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blood glucose breakout board

I am trying to output analog voltage (400 mV) using Arduino Nano PWM pins. Is it okay to directly connect (using jumper wires) the PWM pins to the Vin+ of the INA219 current sensor?

I badly need it for my graduation project. Thanks for the help.

  • I think adding several capacitors of different sizes between the arduino PWM pin and ground would smoothout the PWM signal into constant voltage. Could you show us how yor circuit works? – Filip Franik Feb 24 at 8:41
  • I inserted my circuit connection above. Can you help me? – Jan Lauren Manipol Feb 24 at 9:30
  • So you just want the INA219 to show value of 400mV? There is no circuit that actually uses that voltage? You can achieve that in simpler ways then using an Arduino. – Filip Franik Feb 24 at 9:47
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    It's unclear why exactly you want this 400mV voltage (or other voltages as well)? You can build a voltage divider from 2 resistors to get 400mV from 5V and GND. Or for general voltages, you want to build a DAC (youtube.com/watch?v=Y2OPnrgb0pY) – Maximilian Gerhardt Feb 24 at 11:07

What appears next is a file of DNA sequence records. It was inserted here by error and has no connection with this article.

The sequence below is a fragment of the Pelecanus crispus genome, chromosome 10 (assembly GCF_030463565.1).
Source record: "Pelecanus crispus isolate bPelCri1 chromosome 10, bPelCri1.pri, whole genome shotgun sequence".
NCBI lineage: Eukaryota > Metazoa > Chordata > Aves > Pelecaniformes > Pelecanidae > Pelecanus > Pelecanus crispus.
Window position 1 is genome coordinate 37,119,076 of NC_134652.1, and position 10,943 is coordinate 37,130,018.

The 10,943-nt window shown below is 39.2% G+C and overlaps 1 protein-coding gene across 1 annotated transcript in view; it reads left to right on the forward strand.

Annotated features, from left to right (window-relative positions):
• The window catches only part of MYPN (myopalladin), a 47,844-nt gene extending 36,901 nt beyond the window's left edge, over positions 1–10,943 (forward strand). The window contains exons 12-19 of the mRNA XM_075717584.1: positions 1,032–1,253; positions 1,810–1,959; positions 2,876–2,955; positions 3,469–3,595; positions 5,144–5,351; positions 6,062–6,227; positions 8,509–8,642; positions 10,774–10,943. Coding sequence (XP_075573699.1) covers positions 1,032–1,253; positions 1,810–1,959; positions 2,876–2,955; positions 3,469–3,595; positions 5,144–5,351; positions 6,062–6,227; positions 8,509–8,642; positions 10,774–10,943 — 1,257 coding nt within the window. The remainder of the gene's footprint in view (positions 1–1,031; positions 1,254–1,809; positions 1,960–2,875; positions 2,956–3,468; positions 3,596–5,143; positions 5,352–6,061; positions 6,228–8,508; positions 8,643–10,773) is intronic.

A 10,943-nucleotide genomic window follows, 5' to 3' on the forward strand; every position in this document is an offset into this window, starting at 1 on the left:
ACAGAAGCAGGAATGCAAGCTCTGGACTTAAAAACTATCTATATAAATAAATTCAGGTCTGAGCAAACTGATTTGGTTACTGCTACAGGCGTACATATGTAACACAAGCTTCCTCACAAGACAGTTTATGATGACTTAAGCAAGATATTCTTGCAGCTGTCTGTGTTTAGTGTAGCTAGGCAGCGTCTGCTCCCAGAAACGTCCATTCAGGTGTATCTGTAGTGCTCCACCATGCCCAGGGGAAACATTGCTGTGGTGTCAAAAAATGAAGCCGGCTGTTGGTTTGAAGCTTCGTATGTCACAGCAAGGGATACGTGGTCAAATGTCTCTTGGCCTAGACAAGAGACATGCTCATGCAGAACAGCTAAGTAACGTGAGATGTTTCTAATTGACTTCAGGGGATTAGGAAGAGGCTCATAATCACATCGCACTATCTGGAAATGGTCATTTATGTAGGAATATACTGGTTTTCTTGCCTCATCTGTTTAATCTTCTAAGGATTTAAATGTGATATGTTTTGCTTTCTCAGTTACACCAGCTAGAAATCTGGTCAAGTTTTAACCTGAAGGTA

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    @FilipFranik please don't use just capacitors. You'd need a resistor as well, or you'll end up destroying the Arduino pin. – Gerben Feb 24 at 14:44
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PWM pins don't output analog voltages. They output pulses of 5V. You then need to average the output in order to get an actual analog voltage out of it. You should be able to use a small capacitor and current limiting resistor to average out the voltage of the PWM pin. I'm not sure how close to 400mV you'll be able to get. If i remember correctly the PWM pin has a value of 0 - 1023, and 1/1024 is .0048828, or 488.2 mv, so your lowest possible output will be almost 100mV too high. You might need to add a voltage divider to the output to get the output you want. Then again, if all you want is a fixed 0 or 400mV you could accomplish that with a digital output pin and a fixed voltage divider - no need for PWM.

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